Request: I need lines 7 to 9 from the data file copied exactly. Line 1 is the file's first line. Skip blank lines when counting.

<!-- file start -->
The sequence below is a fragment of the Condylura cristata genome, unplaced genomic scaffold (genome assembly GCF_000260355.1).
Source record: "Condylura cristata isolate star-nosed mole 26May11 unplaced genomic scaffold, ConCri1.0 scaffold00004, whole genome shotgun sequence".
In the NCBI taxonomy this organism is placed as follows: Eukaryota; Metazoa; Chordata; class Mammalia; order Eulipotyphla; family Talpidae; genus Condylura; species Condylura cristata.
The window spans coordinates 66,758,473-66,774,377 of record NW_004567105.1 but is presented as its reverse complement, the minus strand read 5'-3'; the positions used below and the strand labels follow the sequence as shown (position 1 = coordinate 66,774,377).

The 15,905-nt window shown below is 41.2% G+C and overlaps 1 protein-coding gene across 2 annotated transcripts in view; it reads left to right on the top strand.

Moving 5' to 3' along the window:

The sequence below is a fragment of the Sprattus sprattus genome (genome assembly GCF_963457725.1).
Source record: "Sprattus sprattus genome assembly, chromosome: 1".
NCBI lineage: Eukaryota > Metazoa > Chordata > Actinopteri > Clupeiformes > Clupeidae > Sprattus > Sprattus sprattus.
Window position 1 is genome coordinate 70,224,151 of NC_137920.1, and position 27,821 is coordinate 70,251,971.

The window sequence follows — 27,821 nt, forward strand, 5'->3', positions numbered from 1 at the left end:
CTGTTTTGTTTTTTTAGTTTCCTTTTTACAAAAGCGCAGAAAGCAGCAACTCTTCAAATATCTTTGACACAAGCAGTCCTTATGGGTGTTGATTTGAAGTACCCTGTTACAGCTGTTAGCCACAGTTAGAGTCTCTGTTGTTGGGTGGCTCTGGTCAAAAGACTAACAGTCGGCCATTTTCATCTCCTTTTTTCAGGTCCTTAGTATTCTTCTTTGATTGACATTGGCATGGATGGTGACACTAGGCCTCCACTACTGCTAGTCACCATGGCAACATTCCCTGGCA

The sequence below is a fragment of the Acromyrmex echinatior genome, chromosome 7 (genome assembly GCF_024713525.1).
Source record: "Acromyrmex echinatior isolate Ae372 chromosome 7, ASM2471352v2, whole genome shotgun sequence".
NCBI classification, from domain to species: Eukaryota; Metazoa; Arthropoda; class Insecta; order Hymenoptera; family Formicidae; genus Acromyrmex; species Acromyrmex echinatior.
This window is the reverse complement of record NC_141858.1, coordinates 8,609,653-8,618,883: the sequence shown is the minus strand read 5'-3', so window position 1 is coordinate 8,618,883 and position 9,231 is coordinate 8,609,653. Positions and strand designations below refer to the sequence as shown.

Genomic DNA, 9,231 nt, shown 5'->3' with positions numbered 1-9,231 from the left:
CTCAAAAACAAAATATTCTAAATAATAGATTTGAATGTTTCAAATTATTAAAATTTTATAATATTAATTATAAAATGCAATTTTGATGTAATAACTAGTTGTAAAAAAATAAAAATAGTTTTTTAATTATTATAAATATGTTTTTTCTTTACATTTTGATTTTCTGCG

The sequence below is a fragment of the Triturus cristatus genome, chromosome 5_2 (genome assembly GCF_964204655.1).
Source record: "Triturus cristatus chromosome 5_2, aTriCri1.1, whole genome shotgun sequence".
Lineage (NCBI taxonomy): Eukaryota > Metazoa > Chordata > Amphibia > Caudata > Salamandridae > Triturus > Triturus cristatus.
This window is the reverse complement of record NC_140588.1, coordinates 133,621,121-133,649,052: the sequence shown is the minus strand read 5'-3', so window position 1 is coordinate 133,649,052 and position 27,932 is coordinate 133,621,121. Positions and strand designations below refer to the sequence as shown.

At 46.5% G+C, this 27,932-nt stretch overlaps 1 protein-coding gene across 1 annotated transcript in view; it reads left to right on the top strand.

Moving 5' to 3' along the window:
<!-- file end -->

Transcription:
The sequence below is a fragment of the Sprattus sprattus genome (genome assembly GCF_963457725.1).
Source record: "Sprattus sprattus genome assembly, chromosome: 1".
NCBI lineage: Eukaryota > Metazoa > Chordata > Actinopteri > Clupeiformes > Clupeidae > Sprattus > Sprattus sprattus.